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Summer Road Trip 2017, Part 14: Glacier-Spokane-Rocky Mountain National Park

September 1, 2017

 

After 3 wonderful days, it was time to leave Glacier and head toward Washing State. The original plan was to pass through Spokane to see an old fried on my way to Olympic National Park.  I won't be making it to Olympic this trip, but getting to Spokane was definitely going to happen.  

 

I wanted a shower before getting on the road for another thousand miles but there are no pay showers in Glacier.  The Park Ranger at the Fish Creek Campground gave me a list of shower options outside of the park and I drove around West Glacier checking out several,

 

I eventually decided on the KOA Glacier.  The price was very reasonable and the facilities were immaculate.  The KOA Glacier may have been the cleanest bathroom and shower I've ever seen at any campground.  Whenever I'm in Glacier, I'll never go anywhere else.  With a shower, shave and fresh set of clothes, I was ready for the long drive ahead of me. 

 

 

I drove south along the west shore of Flathead Lake down through the town of Plains before connecting with Interstate 90 at Saint Regis.  From there I took I-90 west out of Montana and into Idaho.  

 

This part of Idaho is some of the best trout fishing in the world.  It killed me to pass through without putting a line in the water but I was heading to see a friend and wanted time to visit with her.

 

 

 I crossed the Idaho-Washington state line just before dark then called my friend to get directions to her place.  I made good time on the drive so we had plenty of time to eat and catch up.  It was nice to see a friend and share some of the experience I'd had over the past few of weeks.  

 

She invited me to stay overnight and get some rest.  It was very tempting, but I had the long drive from Spokane to Colorado ahead of me and I was ready to get on with it.  I thanked her for the food and for a great conversation.  We said our farewells and  I was back on the road by 11 p.m.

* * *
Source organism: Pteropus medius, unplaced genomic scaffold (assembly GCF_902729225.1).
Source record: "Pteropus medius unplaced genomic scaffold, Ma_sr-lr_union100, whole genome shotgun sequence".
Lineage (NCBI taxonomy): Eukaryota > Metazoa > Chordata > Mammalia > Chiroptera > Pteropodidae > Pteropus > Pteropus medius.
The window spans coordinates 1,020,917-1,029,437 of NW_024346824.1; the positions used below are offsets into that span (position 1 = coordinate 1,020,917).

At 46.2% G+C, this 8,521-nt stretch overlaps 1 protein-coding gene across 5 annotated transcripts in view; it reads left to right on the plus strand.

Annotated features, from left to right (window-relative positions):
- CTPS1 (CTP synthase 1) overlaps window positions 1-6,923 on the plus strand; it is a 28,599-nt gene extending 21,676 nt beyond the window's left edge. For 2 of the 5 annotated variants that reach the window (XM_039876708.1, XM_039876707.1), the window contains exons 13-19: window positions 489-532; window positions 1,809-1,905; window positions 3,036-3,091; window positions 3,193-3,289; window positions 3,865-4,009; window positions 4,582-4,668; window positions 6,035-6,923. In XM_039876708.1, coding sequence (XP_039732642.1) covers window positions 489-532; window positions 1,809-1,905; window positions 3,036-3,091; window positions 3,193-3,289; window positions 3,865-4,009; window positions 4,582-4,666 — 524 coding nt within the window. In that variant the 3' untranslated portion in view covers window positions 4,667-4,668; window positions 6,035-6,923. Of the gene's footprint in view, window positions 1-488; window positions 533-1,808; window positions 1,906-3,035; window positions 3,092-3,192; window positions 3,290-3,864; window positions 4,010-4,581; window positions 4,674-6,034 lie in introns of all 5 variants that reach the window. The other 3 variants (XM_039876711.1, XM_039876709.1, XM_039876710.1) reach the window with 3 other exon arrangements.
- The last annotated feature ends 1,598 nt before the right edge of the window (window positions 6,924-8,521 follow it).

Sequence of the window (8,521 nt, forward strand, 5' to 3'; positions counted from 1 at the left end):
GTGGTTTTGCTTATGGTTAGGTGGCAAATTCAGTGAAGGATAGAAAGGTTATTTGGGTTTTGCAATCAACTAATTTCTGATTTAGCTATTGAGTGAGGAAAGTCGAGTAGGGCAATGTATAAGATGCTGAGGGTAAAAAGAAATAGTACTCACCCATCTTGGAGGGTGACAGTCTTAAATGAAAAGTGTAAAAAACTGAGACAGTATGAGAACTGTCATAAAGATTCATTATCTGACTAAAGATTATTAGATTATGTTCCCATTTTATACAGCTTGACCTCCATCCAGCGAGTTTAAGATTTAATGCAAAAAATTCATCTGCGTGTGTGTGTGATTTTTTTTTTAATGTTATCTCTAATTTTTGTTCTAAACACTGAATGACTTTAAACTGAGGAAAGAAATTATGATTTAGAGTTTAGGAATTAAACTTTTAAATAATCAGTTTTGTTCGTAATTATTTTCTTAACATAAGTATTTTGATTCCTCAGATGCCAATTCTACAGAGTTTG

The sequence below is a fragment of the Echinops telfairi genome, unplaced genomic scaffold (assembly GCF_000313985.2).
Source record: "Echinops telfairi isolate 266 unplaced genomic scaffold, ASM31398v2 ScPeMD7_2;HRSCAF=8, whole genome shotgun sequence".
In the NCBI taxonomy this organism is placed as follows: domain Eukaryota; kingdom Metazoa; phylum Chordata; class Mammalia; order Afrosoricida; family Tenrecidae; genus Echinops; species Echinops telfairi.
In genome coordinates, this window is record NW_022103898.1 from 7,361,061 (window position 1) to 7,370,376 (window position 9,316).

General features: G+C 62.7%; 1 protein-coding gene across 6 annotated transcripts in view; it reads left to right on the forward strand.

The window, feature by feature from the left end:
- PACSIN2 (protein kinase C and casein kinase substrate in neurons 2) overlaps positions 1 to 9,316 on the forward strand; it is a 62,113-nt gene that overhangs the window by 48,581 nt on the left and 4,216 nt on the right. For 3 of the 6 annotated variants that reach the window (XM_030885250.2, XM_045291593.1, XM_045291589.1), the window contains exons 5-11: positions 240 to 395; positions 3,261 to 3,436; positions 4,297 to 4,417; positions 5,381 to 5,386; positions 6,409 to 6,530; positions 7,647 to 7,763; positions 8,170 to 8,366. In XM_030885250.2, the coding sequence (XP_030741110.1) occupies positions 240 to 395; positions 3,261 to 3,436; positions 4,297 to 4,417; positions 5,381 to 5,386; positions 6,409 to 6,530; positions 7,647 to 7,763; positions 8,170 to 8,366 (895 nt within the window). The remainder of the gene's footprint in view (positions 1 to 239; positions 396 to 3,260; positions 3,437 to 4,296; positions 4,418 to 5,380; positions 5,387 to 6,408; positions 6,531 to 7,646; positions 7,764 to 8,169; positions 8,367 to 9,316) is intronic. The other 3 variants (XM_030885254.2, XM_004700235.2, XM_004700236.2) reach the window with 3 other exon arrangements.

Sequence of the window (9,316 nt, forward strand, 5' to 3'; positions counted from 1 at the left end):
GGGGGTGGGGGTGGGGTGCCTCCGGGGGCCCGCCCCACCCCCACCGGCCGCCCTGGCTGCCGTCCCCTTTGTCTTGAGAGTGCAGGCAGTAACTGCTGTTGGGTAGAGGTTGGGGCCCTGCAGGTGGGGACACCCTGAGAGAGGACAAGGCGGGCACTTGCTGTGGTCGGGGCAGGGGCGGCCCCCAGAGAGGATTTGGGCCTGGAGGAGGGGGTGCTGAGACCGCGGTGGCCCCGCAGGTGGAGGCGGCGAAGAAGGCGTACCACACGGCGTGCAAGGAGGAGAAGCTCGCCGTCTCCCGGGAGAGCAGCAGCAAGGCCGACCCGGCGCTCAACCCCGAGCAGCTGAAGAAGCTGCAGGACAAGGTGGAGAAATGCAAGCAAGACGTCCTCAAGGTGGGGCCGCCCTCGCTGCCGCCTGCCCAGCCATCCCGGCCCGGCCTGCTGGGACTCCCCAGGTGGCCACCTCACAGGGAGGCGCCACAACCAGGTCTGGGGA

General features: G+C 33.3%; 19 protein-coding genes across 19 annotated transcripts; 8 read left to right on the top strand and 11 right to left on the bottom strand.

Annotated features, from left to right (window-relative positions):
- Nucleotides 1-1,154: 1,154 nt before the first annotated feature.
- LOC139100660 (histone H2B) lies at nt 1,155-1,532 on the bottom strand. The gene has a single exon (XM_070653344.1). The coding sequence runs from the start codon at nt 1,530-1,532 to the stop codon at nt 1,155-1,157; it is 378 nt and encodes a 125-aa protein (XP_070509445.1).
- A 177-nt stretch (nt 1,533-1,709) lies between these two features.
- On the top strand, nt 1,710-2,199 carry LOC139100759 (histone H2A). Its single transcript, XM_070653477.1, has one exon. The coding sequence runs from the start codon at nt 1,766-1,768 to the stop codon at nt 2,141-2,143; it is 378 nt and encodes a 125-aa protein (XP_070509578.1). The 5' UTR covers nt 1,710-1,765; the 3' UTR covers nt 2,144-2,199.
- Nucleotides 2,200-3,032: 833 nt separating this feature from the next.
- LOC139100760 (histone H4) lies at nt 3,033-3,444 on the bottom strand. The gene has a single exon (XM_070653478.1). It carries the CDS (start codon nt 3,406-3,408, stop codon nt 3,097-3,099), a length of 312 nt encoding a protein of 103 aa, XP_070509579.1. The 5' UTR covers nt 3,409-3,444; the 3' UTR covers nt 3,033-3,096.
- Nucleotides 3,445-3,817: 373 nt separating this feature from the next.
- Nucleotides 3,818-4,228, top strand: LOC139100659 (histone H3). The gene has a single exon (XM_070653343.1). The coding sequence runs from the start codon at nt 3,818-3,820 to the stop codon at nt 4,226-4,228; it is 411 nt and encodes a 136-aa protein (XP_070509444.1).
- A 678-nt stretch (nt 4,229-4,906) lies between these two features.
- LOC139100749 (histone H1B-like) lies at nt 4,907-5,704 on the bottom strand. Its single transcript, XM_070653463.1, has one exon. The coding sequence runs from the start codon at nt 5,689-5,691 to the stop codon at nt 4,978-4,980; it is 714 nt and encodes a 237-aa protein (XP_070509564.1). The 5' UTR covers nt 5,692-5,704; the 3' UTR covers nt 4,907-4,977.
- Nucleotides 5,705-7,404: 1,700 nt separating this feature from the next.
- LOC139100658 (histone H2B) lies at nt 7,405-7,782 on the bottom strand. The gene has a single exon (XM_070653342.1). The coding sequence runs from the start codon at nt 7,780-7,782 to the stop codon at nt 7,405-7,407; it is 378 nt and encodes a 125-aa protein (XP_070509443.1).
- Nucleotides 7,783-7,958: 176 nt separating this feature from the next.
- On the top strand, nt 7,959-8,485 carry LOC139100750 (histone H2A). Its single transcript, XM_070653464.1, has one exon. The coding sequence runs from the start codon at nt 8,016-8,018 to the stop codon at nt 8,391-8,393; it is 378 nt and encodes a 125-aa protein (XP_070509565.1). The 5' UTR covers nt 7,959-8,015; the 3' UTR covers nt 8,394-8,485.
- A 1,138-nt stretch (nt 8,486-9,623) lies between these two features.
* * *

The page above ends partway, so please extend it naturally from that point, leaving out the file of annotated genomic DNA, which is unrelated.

If I drove southwest into Oregon, I would visit every state west of the Texas panhandle by trip's end.  It was only a few hours out of the way so I decided to go for it.  

 

 

I continued west on Interstate 90 then took Interstate 82 south to Kennewick.  I crossed the Washington-Oregon state line abut 2 a.m.  Getting a picture by the Oregon sign proved difficult and bit sketchy, but I managed to get something I could use before continuing.

 

Once in Oregon, I took Interstate 84 east towards Idaho  I started to get sleepy around Pendleton so I pulled over to sleep at a rest area near the top of Deadman Pass.  

 

 

I woke up rested with my sights set on Colorado.  The first objective was getting back into Idaho.  Before I knew it, I was crossing the Oregon-Idaho state line.  Getting a photo with Ellie by that sign required some maneuvering since the sign was on the other side of a long guardrail.

 

With Oregon in my rear-view mirror, the next target was the Idaho-Utah state line.  In this part of Idaho the topography is flat and the land is featureless.  Exits with gas stations are few and far between. The miles were running together by the time the state line snuck up on me.  I was passing an 18-wheeler when the sign for Utah came into sight.  I wasn't able to pull over in time and missed it.  

 

 

These pictures are becoming an obsession so I decided to turn around.  The distance between exits on this stretch of highway meant going back would require a 45 minute detour.  The whole ordeal made getting that picture all this more satisfying.. 

 

From the state line, it was a short drive into the Salt Lake area before turning east toward Colorado.  I felt like I had driven the same part of Utah at the same time of day weeks earlier on my way to Wyoming for the eclipse. 

 

 

I crossed the Utah-Colorado state line sometime after midnight and, much like entering Wyoming and Oregon, getting a picture in the darkness required a little luck in the form of a passing car.  

 

It felt good to be in Colorado.  I lived in Boulder for many years and return several times a year to fly fish.  After 4,000 miles, being in Colorado felt like being home... except for the fact that I was exhausted and needed to find a place to park so I could sleep for a few hours.  

 

The Walmart in Craig, Colorado appeared in the distance like Hotel California and RVs in the parking lot was a sight for sore eyes. It meant I would be able to park there and sleep without the prospect of being hassled. 

 

 

In the morning, I resupplied at Walmart then continued on my way.  I made the familiar drive through Steamboat Springs, Kremmling, Gramby and Grand Lake before arriving at the Grand Lake Entrance of Rocky Mountain National Park.  

 

It felt great. The hard part was over and I was on familiar ground.  There would be no more marathon drives for the remainder of the trip. All that was left was to find a campsite for the night.

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